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Social Cues: Netflix has no chill for data caps

Can Facebook and Twitter save Nelly from $2.4 million of debt? Also, hacks continue to plague this year's elections.


Netflix went to the FCC to fight against data caps that "unreasonably limit" your "Stranger Things" binging.

Netflix was the darling of social media Wednesday morning after fighting for your right to binge-watch "Stranger Things."

But while Netflix gets a big Like from Facebook and Twitter for fighting data caps, both Democrats and Republicans are facing social media's scorn after hackers struck again.Plus: Can we all #SaveNelly, one stream at a time?

Our Social Cues feature takes a look at the top trending topics on social media in the morning and breaks it down for you in a few quick bites.

Netflix: Netflix has no chill when it comes to data caps. Facebook users rallied behind the streaming service in support of its battle against networks that "unreasonably limit" users with data caps. The company filed a complaint to the Federal Communications Commission on Sept. 6, arguing that Americans deserved a better experience for watching television online. It suggested a data cap of at least 300 GB a month for the average American, just for streaming shows alone.


Nelly's fans want to help him get out of debt.

Paras Griffin/Getty Images

Hot in Herre: Why is Nelly's 2002 summer anthem trending on Facebook 14 years later? Ay, must be the money! The St. Louis rapper is $2.4 million in debt, and his fans on social media are rallying behind the "Country Grammar" artist with the hashtag #SaveNelly and #HotInHerreStreamingParty in an enthusiastic bid to dig him out of debt. Their solution is to keep streaming his music on Spotify -- at best, he needs about 288 million plays. Good luck with that.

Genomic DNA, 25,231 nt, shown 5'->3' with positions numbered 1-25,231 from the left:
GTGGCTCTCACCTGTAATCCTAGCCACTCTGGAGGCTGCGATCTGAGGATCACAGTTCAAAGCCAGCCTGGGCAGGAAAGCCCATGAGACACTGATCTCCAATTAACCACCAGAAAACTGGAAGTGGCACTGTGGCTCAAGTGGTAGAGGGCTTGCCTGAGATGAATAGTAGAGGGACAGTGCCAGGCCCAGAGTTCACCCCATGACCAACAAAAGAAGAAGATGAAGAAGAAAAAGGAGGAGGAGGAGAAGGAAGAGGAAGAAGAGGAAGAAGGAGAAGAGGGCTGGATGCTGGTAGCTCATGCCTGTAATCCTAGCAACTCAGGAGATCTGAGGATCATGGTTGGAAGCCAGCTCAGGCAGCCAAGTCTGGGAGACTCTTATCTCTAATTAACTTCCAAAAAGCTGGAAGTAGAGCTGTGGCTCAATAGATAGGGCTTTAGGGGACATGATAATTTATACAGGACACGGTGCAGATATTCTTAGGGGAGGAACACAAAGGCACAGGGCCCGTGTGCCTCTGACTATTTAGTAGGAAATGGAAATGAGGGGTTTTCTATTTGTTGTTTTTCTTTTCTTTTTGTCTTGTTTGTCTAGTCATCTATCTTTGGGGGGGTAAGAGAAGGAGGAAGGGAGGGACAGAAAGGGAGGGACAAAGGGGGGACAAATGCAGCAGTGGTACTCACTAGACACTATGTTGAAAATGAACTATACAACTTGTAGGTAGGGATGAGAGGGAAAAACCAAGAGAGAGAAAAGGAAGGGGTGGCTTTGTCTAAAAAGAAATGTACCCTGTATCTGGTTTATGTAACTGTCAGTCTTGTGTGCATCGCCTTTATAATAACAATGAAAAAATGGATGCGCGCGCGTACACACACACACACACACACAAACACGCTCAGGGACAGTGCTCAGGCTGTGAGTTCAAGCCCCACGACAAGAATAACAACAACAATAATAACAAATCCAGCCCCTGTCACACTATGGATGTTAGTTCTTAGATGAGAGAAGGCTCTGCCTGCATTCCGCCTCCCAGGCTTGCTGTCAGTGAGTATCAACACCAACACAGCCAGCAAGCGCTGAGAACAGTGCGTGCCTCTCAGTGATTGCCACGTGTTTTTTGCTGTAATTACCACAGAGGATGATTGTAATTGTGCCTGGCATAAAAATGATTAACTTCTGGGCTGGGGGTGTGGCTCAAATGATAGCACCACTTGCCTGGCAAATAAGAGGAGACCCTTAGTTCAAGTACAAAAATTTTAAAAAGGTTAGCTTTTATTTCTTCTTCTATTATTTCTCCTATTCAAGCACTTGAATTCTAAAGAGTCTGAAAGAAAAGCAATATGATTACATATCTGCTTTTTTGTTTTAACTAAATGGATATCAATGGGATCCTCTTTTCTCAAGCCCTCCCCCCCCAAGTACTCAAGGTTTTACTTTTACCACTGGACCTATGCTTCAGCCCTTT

#DNCleak: It's deja vu for the Democratic National Committee as another series of leaks dropped down on the party. The hacked emails came from the mysterious hacker Guccifer 2.0, infuriating Twitter users with internal details about the Democratic party's finances and network infrastructure. It also included the cell phone number of Hillary Clinton's running mate, Tim Kaine. Interim DNC Chair Donna Brazile blamed the cyberattack on "Russian state-sponsored agents" in a statement, and is looking into whether the leaked emails were forged. This is the second time the hacker Guccifer 2.0 has leaked documents from the DNC.

Former Secretary of State Colin Powell.

Getty Images

Colin Powell: Speaking of leaked emails... the former Secretary of State was caught criticizing Republican presidential candidate Donald Trump as a "national disgrace" after hackers released messages from his Gmail account. In a June 17 email to a former aide, Powell also called Trump an "international pariah" and the root of the "racist" birther conspiracy theory against President Barack Obama. Powell also wasn't too fond of Democratic candidate Hillary Clinton over her private email server.

Monsanto: The Twitterverse got its business school cap on. Trending worldwide is concern over German crop chemicals company Bayer buying St. Louis agricultural giant Monsanto in a $66 billion takeover. The merger would make the two powerhouses one of the largest agricultural businesses in the world. Twitter users were skeptical of the two companies coming together, which would create a monopoly in the food business.